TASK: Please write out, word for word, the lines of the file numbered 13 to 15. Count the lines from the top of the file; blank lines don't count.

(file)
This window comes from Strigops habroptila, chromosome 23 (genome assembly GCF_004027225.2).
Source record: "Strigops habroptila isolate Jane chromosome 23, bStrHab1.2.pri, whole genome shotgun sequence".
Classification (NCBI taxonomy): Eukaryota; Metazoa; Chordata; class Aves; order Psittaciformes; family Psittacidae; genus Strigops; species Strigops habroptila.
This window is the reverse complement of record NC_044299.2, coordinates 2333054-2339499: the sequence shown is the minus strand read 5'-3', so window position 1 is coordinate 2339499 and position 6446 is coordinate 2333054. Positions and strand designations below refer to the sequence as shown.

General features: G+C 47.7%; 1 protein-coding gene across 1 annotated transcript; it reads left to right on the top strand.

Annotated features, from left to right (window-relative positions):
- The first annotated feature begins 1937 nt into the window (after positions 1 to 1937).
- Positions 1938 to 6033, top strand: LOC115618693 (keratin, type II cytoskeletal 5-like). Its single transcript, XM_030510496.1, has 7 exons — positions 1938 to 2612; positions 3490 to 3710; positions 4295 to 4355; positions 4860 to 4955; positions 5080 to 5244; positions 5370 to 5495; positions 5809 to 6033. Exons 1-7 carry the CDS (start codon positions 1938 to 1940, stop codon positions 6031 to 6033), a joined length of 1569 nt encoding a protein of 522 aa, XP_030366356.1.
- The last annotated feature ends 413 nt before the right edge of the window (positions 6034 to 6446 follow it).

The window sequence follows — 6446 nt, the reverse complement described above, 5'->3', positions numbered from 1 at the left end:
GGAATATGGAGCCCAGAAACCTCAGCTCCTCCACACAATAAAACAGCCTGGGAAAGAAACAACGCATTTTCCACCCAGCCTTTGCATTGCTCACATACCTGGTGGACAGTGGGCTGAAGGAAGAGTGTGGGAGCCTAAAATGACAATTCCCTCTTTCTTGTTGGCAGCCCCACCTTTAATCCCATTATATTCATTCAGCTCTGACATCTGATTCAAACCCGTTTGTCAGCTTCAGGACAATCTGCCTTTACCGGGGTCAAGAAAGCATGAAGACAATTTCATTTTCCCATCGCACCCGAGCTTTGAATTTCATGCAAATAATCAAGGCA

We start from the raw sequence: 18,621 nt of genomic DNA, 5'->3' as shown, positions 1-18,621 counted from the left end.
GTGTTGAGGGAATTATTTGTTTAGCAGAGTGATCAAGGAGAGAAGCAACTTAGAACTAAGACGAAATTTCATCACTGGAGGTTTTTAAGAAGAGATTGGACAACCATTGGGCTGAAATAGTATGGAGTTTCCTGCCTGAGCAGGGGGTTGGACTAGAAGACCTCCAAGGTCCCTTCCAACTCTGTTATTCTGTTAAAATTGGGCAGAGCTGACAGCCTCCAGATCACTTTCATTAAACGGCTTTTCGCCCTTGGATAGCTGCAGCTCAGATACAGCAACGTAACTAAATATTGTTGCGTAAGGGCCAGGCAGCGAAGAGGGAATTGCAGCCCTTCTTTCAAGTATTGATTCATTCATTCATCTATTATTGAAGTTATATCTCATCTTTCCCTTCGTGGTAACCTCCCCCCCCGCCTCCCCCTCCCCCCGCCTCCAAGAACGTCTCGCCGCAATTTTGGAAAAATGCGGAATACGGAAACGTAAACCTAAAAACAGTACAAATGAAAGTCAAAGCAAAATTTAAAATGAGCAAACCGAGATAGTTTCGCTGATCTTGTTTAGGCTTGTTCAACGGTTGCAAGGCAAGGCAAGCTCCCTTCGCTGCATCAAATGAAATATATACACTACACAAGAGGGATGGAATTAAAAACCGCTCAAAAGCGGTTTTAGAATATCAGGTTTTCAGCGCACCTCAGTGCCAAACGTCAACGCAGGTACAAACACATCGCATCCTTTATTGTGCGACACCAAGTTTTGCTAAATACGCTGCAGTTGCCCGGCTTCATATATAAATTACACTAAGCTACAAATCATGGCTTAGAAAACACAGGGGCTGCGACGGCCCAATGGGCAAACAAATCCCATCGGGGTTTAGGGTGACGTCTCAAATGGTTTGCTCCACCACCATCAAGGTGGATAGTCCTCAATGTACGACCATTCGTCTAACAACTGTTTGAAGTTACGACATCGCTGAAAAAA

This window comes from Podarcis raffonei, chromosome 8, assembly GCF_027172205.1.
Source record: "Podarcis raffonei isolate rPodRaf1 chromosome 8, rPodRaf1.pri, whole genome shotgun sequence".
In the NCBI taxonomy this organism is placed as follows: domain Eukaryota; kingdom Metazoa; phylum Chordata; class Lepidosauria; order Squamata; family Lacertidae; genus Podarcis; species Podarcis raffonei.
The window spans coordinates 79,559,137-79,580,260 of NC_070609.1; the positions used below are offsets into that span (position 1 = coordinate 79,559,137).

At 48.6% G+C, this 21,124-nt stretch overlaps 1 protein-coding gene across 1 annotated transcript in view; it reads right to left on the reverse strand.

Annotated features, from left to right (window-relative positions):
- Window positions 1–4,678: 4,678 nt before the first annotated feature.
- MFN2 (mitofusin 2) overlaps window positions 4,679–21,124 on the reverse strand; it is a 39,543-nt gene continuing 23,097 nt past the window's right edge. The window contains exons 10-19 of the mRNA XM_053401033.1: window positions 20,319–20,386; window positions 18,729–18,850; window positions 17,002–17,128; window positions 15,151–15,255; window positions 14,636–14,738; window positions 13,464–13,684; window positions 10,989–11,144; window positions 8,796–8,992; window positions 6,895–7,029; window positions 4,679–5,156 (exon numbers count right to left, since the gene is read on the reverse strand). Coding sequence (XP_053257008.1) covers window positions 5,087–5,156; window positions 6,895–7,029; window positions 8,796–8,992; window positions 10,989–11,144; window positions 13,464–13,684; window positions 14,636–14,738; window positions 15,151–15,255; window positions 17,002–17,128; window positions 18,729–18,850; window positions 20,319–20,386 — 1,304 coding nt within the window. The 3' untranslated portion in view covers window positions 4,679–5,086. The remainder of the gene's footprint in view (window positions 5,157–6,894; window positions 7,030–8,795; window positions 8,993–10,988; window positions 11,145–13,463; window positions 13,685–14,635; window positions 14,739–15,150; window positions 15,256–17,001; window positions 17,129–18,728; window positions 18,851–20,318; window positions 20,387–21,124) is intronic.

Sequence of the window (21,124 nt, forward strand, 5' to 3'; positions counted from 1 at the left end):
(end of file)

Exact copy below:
GTGTTGAGGGAATTATTTGTTTAGCAGAGTGATCAAGGAGAGAAGCAACTTAGAACTAAGACGAAATTTCATCACTGGAGGTTTTTAAGAAGAGATTGGACAACCATTGGGCTGAAATAGTATGGAGTTTCCTGCCTGAGCAGGGGGTTGGACTAGAAGACCTCCAAGGTCCCTTCCAACTCTGTTATTCTGTTAAAATTGGGCAGAGCTGACAGCCTCCAGATCACTTTCATTAAACGGCTTTTCGCCCTTGGATAGCTGCAGCTCAGATACAGCAACGTAACTAAATATTGTTGCGTAAGGGCCAGGCAGCGAAGAGGGAATTGCAGCCCTTCTTTCAAGTATTGATTCATTCATTCATCTATTATTGAAGTTATATCTCATCTTTCCCTTCGTGGTAACCTCCCCCCCCGCCTCCCCCTCCCCCCGCCTCCAAGAACGTCTCGCCGCAATTTTGGAAAAATGCGGAATACGGAAACGTAAACCTAAAAACAGTACAAATGAAAGTCAAAGCAAAATTTAAAATGAGCAAACCGAGATAGTTTCGCTGATCTTGTTTAGGCTTGTTCAACGGTTGCAAGGCAAGGCAAGCTCCCTTCGCTGCATCAAATGAAATATATACACTACACAAGAGGGATGGAATTAAAAACCGCTCAAAAGCGGTTTTAGAATATCAGGTTTTCAGCGCACCTCAGTGCCAAACGTCAACGCAGGTACAAACACATCGCATCCTTTATTGTGCGACACCAAGTTTTGCTAAATACGCTGCAGTTGCCCGGCTTCATATATAAATTACACTAAGCTACAAATCATGGCTTAGAAAACACAGGGGCTGCGACGGCCCAATGGGCAAACAAATCCCATCGGGGTTTAGGGTGACGTCTCAAATGGTTTGCTCCACCACCATCAAGGTGGATAGTCCTCAATGTACGACCATTCGTCTAACAACTGTTTGAAGTTACGACATCGCTGAAAAAA

This window comes from Podarcis raffonei, chromosome 8, assembly GCF_027172205.1.
Source record: "Podarcis raffonei isolate rPodRaf1 chromosome 8, rPodRaf1.pri, whole genome shotgun sequence".